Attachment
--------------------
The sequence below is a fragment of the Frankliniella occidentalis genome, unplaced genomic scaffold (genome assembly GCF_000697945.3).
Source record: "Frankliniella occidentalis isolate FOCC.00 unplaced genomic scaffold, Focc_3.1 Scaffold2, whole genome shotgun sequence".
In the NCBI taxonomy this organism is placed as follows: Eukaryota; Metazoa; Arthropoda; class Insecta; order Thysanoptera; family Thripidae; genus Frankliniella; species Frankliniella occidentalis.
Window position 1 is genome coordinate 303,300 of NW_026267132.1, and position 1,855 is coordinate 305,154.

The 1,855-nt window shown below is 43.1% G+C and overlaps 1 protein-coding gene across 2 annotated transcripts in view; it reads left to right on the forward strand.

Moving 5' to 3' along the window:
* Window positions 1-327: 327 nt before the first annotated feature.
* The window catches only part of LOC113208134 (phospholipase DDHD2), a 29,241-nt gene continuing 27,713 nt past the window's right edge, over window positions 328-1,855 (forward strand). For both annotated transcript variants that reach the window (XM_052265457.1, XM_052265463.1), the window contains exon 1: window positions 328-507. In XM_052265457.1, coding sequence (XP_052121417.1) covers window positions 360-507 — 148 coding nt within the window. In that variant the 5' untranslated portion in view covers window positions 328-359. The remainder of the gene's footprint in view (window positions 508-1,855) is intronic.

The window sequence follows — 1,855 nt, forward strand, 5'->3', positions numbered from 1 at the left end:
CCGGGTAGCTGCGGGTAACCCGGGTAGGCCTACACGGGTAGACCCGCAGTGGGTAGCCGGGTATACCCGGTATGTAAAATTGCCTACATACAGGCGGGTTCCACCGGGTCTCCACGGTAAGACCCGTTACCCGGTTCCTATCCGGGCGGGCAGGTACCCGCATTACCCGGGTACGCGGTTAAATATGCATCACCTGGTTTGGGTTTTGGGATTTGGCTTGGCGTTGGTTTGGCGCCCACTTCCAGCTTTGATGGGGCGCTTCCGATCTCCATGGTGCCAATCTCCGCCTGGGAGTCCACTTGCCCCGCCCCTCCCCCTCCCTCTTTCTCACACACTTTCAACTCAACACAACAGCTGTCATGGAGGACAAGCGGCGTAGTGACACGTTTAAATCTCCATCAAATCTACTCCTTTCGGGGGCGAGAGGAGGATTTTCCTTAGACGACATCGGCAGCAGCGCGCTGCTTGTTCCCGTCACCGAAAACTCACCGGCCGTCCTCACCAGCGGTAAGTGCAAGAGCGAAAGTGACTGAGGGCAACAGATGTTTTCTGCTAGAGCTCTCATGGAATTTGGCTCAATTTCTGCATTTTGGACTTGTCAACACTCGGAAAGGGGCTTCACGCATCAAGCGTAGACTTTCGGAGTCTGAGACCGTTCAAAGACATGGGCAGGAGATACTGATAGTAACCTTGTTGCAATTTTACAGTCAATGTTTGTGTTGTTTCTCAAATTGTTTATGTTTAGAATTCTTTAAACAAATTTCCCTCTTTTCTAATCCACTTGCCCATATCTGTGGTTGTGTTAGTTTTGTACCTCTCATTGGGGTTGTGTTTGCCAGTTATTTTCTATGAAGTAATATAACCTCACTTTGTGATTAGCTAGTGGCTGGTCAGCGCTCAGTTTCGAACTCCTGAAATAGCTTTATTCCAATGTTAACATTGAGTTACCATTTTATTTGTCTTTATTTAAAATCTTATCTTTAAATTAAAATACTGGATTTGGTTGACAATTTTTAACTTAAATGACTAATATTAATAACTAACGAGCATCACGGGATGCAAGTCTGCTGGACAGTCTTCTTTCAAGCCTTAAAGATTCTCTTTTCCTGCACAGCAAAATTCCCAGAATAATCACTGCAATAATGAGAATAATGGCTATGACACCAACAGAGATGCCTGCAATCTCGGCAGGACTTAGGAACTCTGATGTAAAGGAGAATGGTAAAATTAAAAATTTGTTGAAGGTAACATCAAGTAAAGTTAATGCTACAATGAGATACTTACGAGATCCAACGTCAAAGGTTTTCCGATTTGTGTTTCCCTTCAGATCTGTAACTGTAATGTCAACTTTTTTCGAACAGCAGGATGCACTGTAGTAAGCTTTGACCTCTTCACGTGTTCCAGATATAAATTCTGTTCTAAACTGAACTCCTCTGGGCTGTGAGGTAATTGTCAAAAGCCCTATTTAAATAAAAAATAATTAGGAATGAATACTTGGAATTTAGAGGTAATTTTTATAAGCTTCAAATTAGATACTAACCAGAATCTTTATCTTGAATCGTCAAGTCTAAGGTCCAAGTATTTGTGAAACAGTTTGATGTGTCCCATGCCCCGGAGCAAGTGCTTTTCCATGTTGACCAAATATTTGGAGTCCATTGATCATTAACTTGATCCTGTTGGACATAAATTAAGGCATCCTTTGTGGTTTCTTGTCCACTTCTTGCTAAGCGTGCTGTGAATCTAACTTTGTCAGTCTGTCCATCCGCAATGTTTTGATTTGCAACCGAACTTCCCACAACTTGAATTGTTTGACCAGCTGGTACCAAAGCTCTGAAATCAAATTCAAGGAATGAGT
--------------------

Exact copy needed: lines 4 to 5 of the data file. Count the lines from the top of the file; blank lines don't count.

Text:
Window position 1 is genome coordinate 303,300 of NW_026267132.1, and position 1,855 is coordinate 305,154.

The 1,855-nt window shown below is 43.1% G+C and overlaps 1 protein-coding gene across 2 annotated transcripts in view; it reads left to right on the forward strand.